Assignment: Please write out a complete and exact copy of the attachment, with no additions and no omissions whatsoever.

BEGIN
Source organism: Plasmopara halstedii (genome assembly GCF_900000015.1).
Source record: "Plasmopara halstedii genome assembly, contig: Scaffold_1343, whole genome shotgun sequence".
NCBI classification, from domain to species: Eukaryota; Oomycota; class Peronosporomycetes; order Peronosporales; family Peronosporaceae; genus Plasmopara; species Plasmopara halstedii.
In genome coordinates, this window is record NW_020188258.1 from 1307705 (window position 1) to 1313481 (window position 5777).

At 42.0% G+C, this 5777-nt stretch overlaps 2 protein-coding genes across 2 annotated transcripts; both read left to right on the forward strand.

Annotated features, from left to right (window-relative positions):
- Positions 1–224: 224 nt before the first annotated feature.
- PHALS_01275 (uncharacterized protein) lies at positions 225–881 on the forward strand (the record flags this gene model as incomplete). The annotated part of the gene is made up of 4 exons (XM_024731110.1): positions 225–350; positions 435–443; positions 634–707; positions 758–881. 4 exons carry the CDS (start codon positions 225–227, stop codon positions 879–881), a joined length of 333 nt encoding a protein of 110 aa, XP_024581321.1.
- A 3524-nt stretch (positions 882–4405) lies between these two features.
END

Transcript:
Source organism: Plasmopara halstedii (genome assembly GCF_900000015.1).
Source record: "Plasmopara halstedii genome assembly, contig: Scaffold_1343, whole genome shotgun sequence".
NCBI classification, from domain to species: Eukaryota; Oomycota; class Peronosporomycetes; order Peronosporales; family Peronosporaceae; genus Plasmopara; species Plasmopara halstedii.
In genome coordinates, this window is record NW_020188258.1 from 1307705 (window position 1) to 1313481 (window position 5777).

At 42.0% G+C, this 5777-nt stretch overlaps 2 protein-coding genes across 2 annotated transcripts; both read left to right on the forward strand.

Annotated features, from left to right (window-relative positions):
- Positions 1–224: 224 nt before the first annotated feature.
- PHALS_01275 (uncharacterized protein) lies at positions 225–881 on the forward strand (the record flags this gene model as incomplete). The annotated part of the gene is made up of 4 exons (XM_024731110.1): positions 225–350; positions 435–443; positions 634–707; positions 758–881. 4 exons carry the CDS (start codon positions 225–227, stop codon positions 879–881), a joined length of 333 nt encoding a protein of 110 aa, XP_024581321.1.
- A 3524-nt stretch (positions 882–4405) lies between these two features.